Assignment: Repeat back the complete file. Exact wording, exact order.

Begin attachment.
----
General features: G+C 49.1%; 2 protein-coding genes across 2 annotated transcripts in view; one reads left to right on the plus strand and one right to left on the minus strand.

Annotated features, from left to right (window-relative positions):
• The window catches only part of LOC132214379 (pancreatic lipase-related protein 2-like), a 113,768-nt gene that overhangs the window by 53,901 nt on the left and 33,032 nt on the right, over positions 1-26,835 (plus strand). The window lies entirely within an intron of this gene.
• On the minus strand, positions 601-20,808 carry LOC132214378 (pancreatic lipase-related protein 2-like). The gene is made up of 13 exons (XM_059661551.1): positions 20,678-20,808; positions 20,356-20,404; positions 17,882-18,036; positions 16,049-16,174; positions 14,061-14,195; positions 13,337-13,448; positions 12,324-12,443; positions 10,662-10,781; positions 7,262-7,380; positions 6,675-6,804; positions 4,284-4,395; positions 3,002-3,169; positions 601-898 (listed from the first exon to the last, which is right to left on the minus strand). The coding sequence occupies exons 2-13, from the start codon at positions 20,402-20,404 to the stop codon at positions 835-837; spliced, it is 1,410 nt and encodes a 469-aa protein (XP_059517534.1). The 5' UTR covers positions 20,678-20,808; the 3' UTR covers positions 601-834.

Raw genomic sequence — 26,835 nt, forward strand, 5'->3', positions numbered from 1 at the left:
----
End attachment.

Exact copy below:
General features: G+C 49.1%; 2 protein-coding genes across 2 annotated transcripts in view; one reads left to right on the plus strand and one right to left on the minus strand.

Annotated features, from left to right (window-relative positions):
• The window catches only part of LOC132214379 (pancreatic lipase-related protein 2-like), a 113,768-nt gene that overhangs the window by 53,901 nt on the left and 33,032 nt on the right, over positions 1-26,835 (plus strand). The window lies entirely within an intron of this gene.
• On the minus strand, positions 601-20,808 carry LOC132214378 (pancreatic lipase-related protein 2-like). The gene is made up of 13 exons (XM_059661551.1): positions 20,678-20,808; positions 20,356-20,404; positions 17,882-18,036; positions 16,049-16,174; positions 14,061-14,195; positions 13,337-13,448; positions 12,324-12,443; positions 10,662-10,781; positions 7,262-7,380; positions 6,675-6,804; positions 4,284-4,395; positions 3,002-3,169; positions 601-898 (listed from the first exon to the last, which is right to left on the minus strand). The coding sequence occupies exons 2-13, from the start codon at positions 20,402-20,404 to the stop codon at positions 835-837; spliced, it is 1,410 nt and encodes a 469-aa protein (XP_059517534.1). The 5' UTR covers positions 20,678-20,808; the 3' UTR covers positions 601-834.

Raw genomic sequence — 26,835 nt, forward strand, 5'->3', positions numbered from 1 at the left: